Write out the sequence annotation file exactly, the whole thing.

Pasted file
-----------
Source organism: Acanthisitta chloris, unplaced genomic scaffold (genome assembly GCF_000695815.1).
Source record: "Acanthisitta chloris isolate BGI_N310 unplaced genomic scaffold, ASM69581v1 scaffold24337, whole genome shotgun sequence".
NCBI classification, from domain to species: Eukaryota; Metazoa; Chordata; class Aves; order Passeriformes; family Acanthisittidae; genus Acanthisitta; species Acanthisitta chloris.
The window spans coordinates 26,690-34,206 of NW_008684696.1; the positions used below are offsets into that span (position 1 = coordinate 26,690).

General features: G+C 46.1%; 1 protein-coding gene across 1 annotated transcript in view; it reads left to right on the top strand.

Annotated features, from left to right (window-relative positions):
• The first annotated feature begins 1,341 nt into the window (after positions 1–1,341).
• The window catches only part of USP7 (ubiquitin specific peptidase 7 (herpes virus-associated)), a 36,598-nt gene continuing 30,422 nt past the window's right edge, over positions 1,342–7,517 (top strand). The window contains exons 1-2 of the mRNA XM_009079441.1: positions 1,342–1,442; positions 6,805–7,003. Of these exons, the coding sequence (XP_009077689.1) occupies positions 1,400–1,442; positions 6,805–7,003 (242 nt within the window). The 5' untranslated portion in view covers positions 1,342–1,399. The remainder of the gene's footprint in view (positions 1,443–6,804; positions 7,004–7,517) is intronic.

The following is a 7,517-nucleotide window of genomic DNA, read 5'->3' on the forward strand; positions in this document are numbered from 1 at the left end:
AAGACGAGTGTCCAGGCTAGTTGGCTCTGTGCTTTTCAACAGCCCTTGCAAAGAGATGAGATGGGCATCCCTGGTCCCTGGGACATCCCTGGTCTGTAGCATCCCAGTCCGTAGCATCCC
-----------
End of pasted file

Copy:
Source organism: Acanthisitta chloris, unplaced genomic scaffold (genome assembly GCF_000695815.1).
Source record: "Acanthisitta chloris isolate BGI_N310 unplaced genomic scaffold, ASM69581v1 scaffold24337, whole genome shotgun sequence".
NCBI classification, from domain to species: Eukaryota; Metazoa; Chordata; class Aves; order Passeriformes; family Acanthisittidae; genus Acanthisitta; species Acanthisitta chloris.
The window spans coordinates 26,690-34,206 of NW_008684696.1; the positions used below are offsets into that span (position 1 = coordinate 26,690).

General features: G+C 46.1%; 1 protein-coding gene across 1 annotated transcript in view; it reads left to right on the top strand.

Annotated features, from left to right (window-relative positions):
• The first annotated feature begins 1,341 nt into the window (after positions 1–1,341).
• The window catches only part of USP7 (ubiquitin specific peptidase 7 (herpes virus-associated)), a 36,598-nt gene continuing 30,422 nt past the window's right edge, over positions 1,342–7,517 (top strand). The window contains exons 1-2 of the mRNA XM_009079441.1: positions 1,342–1,442; positions 6,805–7,003. Of these exons, the coding sequence (XP_009077689.1) occupies positions 1,400–1,442; positions 6,805–7,003 (242 nt within the window). The 5' untranslated portion in view covers positions 1,342–1,399. The remainder of the gene's footprint in view (positions 1,443–6,804; positions 7,004–7,517) is intronic.

The following is a 7,517-nucleotide window of genomic DNA, read 5'->3' on the forward strand; positions in this document are numbered from 1 at the left end:
AAGACGAGTGTCCAGGCTAGTTGGCTCTGTGCTTTTCAACAGCCCTTGCAAAGAGATGAGATGGGCATCCCTGGTCCCTGGGACATCCCTGGTCTGTAGCATCCCAGTCCGTAGCATCCC